Jasmine Garsd

"Alexa, what's 5 minus 3?"

A 6-year-old boy recently asked that question in a video, which went viral on Twitter with more than 8.5 million views. He leaned over his homework as his mother hovered in the doorway. Alexa, Amazon's voice-activated assistant, delivered a quick answer: 2.

"Booooy," the mother chastised her son.

Before Benito Antonio Martínez Ocasio became Latin trap star Bad Bunny, he was just a kid growing up in Puerto Rico whose mom would blast salsa and romantic Latin ballads on weekends.

"On Sundays and Saturdays, when it was time to clean the house, when I heard those records, I knew I would have to at least mop the floor or something," he says with the help of an English translator.

Editor's note: Bad Bunny is probably the most visible Latin musician on the planet at the moment. His collaborations with artists like J Balvin, Drake, Ozuna and Cardi B on YouTube have amassed views in the billions.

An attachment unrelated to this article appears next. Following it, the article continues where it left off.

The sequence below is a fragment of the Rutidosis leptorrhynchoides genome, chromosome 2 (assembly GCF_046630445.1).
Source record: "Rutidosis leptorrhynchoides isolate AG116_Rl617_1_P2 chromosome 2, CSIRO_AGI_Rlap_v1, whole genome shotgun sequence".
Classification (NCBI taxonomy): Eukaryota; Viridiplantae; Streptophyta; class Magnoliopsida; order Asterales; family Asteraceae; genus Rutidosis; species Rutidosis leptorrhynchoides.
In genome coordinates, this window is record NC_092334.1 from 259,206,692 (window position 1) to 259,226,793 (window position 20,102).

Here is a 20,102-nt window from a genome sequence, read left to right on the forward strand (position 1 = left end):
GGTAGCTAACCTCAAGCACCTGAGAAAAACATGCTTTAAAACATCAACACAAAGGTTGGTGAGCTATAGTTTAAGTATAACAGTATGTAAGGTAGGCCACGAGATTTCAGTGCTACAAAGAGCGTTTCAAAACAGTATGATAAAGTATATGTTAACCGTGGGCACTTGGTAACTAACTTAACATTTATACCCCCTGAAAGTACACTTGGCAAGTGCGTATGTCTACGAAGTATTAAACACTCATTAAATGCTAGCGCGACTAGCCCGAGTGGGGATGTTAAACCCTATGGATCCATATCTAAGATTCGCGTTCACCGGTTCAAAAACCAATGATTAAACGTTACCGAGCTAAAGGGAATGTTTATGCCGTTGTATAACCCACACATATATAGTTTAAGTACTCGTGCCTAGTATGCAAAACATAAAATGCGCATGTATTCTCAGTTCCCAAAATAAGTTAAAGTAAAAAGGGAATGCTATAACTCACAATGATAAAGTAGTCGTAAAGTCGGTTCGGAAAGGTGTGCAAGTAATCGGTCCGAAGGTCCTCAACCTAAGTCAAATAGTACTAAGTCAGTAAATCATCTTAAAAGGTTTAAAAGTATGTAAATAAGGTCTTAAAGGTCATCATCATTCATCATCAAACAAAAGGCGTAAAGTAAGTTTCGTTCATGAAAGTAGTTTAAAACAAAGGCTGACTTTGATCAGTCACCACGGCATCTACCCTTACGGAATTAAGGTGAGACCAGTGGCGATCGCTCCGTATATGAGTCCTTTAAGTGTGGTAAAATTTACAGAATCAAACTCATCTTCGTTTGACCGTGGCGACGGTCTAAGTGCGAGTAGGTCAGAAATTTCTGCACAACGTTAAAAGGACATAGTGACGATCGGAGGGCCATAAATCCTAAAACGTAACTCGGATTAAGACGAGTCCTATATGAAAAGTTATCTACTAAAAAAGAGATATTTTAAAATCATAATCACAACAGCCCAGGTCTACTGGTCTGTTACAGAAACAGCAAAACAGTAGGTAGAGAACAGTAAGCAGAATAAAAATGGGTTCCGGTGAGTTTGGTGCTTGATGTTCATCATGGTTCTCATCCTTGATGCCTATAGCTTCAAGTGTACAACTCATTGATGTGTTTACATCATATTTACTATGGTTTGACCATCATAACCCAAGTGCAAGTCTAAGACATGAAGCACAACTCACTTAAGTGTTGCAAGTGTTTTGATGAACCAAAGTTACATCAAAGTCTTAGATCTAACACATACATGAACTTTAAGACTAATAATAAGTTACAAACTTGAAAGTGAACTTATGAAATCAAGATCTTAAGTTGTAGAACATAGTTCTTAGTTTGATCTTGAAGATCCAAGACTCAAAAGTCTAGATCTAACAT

Our listeners have big ears.

You have always helped expand the reach and scope of Alt.Latino with a constant stream of notes and messages that say, "Hey, I just heard a band you should know!" And it comes to a head at the end of the year when you share some of your favorites.

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It's a chilly autumn afternoon but inside a little Brooklyn bakery, it's hot. School just let out, and the store is filled with kids eyeing baked goodies. Their banter mixes with Caribbean music playing in the background.

La Gran Via Bakery is an institution in this neighborhood. It's been around since 1978 — three generations of pastry chefs making cakes, cupcakes and traditional Latin American pastries.

Block by block, the place you were born and raised, can determine how far you get ahead in life.

A new online tool shows that geography plays an outsized role in a child's destiny.

Called the Opportunity Atlas, it was developed by Harvard economist Raj Chetty and his colleagues. It's a map that uses tax and U.S. Census data to track people's incomes from one generation to the next.

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